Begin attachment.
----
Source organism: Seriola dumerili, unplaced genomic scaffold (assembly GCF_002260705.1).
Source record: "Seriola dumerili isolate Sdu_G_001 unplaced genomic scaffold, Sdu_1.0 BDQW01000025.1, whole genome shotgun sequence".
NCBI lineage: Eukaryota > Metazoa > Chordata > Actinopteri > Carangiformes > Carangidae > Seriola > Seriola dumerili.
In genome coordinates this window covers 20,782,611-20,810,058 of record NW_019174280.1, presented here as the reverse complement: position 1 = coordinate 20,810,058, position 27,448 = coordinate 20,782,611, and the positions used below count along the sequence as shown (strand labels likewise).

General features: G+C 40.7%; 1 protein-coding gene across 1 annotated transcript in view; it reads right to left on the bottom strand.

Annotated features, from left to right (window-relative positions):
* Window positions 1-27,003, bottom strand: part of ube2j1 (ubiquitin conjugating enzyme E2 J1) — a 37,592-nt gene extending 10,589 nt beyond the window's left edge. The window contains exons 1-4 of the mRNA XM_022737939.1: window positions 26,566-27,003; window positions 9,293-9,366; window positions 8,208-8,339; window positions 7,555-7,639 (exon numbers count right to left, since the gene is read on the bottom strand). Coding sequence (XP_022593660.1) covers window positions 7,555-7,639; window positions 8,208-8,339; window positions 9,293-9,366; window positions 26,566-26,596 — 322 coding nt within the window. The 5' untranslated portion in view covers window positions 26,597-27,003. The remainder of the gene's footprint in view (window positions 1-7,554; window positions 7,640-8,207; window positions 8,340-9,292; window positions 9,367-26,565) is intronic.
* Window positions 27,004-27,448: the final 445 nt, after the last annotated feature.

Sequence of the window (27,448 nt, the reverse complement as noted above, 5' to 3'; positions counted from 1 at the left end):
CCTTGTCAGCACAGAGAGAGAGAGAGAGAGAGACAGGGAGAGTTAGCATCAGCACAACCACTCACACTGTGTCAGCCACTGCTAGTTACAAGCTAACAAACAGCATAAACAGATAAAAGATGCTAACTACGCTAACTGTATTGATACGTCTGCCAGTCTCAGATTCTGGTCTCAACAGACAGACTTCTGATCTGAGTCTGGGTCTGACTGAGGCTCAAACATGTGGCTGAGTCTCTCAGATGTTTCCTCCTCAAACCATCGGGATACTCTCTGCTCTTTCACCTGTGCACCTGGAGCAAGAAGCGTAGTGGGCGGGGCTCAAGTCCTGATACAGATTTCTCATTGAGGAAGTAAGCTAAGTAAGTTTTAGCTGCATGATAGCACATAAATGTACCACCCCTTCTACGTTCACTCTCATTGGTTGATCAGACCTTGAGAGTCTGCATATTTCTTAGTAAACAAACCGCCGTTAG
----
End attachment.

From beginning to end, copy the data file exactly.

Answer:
Source organism: Seriola dumerili, unplaced genomic scaffold (assembly GCF_002260705.1).
Source record: "Seriola dumerili isolate Sdu_G_001 unplaced genomic scaffold, Sdu_1.0 BDQW01000025.1, whole genome shotgun sequence".
NCBI lineage: Eukaryota > Metazoa > Chordata > Actinopteri > Carangiformes > Carangidae > Seriola > Seriola dumerili.
In genome coordinates this window covers 20,782,611-20,810,058 of record NW_019174280.1, presented here as the reverse complement: position 1 = coordinate 20,810,058, position 27,448 = coordinate 20,782,611, and the positions used below count along the sequence as shown (strand labels likewise).

General features: G+C 40.7%; 1 protein-coding gene across 1 annotated transcript in view; it reads right to left on the bottom strand.

Annotated features, from left to right (window-relative positions):
* Window positions 1-27,003, bottom strand: part of ube2j1 (ubiquitin conjugating enzyme E2 J1) — a 37,592-nt gene extending 10,589 nt beyond the window's left edge. The window contains exons 1-4 of the mRNA XM_022737939.1: window positions 26,566-27,003; window positions 9,293-9,366; window positions 8,208-8,339; window positions 7,555-7,639 (exon numbers count right to left, since the gene is read on the bottom strand). Coding sequence (XP_022593660.1) covers window positions 7,555-7,639; window positions 8,208-8,339; window positions 9,293-9,366; window positions 26,566-26,596 — 322 coding nt within the window. The 5' untranslated portion in view covers window positions 26,597-27,003. The remainder of the gene's footprint in view (window positions 1-7,554; window positions 7,640-8,207; window positions 8,340-9,292; window positions 9,367-26,565) is intronic.
* Window positions 27,004-27,448: the final 445 nt, after the last annotated feature.

Sequence of the window (27,448 nt, the reverse complement as noted above, 5' to 3'; positions counted from 1 at the left end):
CCTTGTCAGCACAGAGAGAGAGAGAGAGAGAGACAGGGAGAGTTAGCATCAGCACAACCACTCACACTGTGTCAGCCACTGCTAGTTACAAGCTAACAAACAGCATAAACAGATAAAAGATGCTAACTACGCTAACTGTATTGATACGTCTGCCAGTCTCAGATTCTGGTCTCAACAGACAGACTTCTGATCTGAGTCTGGGTCTGACTGAGGCTCAAACATGTGGCTGAGTCTCTCAGATGTTTCCTCCTCAAACCATCGGGATACTCTCTGCTCTTTCACCTGTGCACCTGGAGCAAGAAGCGTAGTGGGCGGGGCTCAAGTCCTGATACAGATTTCTCATTGAGGAAGTAAGCTAAGTAAGTTTTAGCTGCATGATAGCACATAAATGTACCACCCCTTCTACGTTCACTCTCATTGGTTGATCAGACCTTGAGAGTCTGCATATTTCTTAGTAAACAAACCGCCGTTAG